First, if it seems too good to be true it probably is. But you didn’t really need us to tell you that, did you? Mortgage money and interest rates all come from the same places, and if something sounds really unbelievable, better ask a few more questions and find the hook. Is there a prepayment penalty? If the rate seems incredible, are there extra fees? What is the length of the lock-in? If fees are discounted, is it built into a higher interest rate?Second, you get what you pay for. If you are looking for the cheapest deal out there, understand that you are placing a hugely important process into the hands of the lowest bidder. Let me repeat that. If you are looking for the cheapest deal out there, understand that you are placing a hugely important process into the hands of the lowest bidder. Best case, expect very little advice, experience and personal service. Worst case, expect that you may not close at all. All too often, you don’t know until it’s too late that cheapest isn’t best. But if you want the cheapest quote – head on out to the Internet, and we wish you good luck. Just remember that if you’ve heard any horror stories from family members, friends or coworkers about missed closing dates, or big surprise changes at the last minute on interest rate or costs…these are often due to working with discount or internet lenders who may have a serious lack of experience. Most importantly, remember that the cheapest rate on the wrong strategy can cost you thousands more in the long run. This is the largest financial transaction most people will make in their lifetime. That being said – we are not the cheapest. There is always someone out there cheaper. Of course our rates and costs are very competitive, but we have also invested in the systems and team we need to ensure the top quality experience that you deserve. Third, make correct comparisons. When looking at estimates, don’t simply look at the bottom line. You absolutely must compare lender fees to lender fees, as these are the only ones that the lender controls. And make sure lender fees are not “hidden” down amongst the title or state fees. A lender is responsible for quoting other fees involved with a mortgage loan, but since they are third party fees – they are often under-quoted up front by a lender to make their bottom line appear lower, since they know that many consumers are not educated to not simply look at the bottom line! APR? Easily manipulated as well, and worthless as a tool of comparison. Fourth, understand that interest rates and closing costs go hand in hand. This means that you can have any interest rate that you want – but you may pay more in costs if the rate is lower than the norm. On the other hand, you can pay discounted fees, reduced fees, or even no fees at all – but understand that this comes at the expense of a higher interest rate. Either of these balances might be right for you, or perhaps somewhere in between. It all depends on what your financial goals are. A professional lender will be able to offer the best advice and options in terms of the balance between interest rate and closing costs that correctly fits your personal goals. Fifth, understand that interest rates can change daily, even hourly. This means that if you are comparing lender rates and fees – this is a moving target on an hourly basis. For example, if you have two lenders that you just can’t decide between and want a quote from each – you must get this quote at the exact same time on the exact same day with the exact same terms or it will not be an accurate comparison. You also must know the length of the lock you are looking for, since longer rate locks typically have slightly higher rates.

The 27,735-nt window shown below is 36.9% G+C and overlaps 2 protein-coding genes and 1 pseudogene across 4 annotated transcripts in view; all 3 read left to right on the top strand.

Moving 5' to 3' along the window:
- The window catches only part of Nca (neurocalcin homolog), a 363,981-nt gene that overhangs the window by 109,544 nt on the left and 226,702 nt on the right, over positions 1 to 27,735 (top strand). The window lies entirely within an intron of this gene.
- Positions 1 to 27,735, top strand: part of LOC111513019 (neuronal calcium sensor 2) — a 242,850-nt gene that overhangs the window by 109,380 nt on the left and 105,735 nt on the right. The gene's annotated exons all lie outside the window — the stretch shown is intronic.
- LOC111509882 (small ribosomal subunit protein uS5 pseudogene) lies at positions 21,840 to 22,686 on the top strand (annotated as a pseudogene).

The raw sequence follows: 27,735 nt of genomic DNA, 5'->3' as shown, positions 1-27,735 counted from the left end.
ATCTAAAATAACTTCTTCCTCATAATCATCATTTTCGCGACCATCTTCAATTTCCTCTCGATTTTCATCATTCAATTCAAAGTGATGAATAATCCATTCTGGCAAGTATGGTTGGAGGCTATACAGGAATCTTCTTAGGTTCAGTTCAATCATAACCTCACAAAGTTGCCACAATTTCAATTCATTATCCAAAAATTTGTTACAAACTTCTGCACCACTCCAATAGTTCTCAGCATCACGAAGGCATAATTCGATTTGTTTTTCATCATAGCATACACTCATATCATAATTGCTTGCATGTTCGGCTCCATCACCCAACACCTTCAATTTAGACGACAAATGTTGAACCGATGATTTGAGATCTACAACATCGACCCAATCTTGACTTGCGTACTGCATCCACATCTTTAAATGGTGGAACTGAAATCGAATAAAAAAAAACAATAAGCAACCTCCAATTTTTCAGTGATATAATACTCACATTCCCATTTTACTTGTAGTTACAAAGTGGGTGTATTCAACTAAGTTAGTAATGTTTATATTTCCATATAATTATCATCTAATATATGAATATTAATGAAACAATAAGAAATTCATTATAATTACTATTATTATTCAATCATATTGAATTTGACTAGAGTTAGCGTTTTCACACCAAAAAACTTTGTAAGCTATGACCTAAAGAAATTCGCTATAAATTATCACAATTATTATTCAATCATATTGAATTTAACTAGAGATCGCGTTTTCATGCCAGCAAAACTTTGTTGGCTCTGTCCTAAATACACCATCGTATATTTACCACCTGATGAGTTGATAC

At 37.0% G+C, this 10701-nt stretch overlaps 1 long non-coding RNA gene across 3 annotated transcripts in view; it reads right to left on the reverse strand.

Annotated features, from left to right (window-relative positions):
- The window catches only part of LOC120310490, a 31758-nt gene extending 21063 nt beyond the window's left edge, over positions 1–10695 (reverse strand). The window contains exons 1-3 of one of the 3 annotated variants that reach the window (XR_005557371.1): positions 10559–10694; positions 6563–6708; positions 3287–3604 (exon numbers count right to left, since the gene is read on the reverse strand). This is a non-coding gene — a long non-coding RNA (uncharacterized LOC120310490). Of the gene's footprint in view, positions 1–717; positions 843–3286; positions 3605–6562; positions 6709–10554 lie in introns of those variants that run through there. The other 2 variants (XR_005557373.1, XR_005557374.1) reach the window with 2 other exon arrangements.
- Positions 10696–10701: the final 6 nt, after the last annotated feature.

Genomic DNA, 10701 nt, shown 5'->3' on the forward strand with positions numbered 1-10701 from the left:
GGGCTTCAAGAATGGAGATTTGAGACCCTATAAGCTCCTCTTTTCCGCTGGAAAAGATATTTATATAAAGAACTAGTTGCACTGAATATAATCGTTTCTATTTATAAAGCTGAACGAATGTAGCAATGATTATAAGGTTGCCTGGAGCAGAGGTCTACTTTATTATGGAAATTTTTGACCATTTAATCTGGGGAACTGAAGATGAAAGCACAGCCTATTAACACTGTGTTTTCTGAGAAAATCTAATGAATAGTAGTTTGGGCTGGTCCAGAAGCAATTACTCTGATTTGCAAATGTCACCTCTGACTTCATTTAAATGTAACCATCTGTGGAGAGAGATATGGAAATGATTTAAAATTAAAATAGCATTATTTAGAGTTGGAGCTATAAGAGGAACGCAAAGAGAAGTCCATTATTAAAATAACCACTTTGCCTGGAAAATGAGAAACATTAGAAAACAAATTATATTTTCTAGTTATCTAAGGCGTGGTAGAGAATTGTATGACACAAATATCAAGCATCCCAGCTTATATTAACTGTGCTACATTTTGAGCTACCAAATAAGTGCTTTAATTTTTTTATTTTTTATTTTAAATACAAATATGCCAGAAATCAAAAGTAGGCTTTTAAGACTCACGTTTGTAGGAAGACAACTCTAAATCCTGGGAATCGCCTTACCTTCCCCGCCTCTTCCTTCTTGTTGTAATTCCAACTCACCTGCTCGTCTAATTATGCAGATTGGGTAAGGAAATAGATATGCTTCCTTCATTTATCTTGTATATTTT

To hear more about this subject, you can tune in this Saturday, at 11am, to The Real Estate and Financing Power Hour with Ryan Lowe and Brian Allen, 970 AM WBLF and FM Talk 103.7. Brian can be reached at 814.272.0125 or emailed at firstname.lastname@example.org.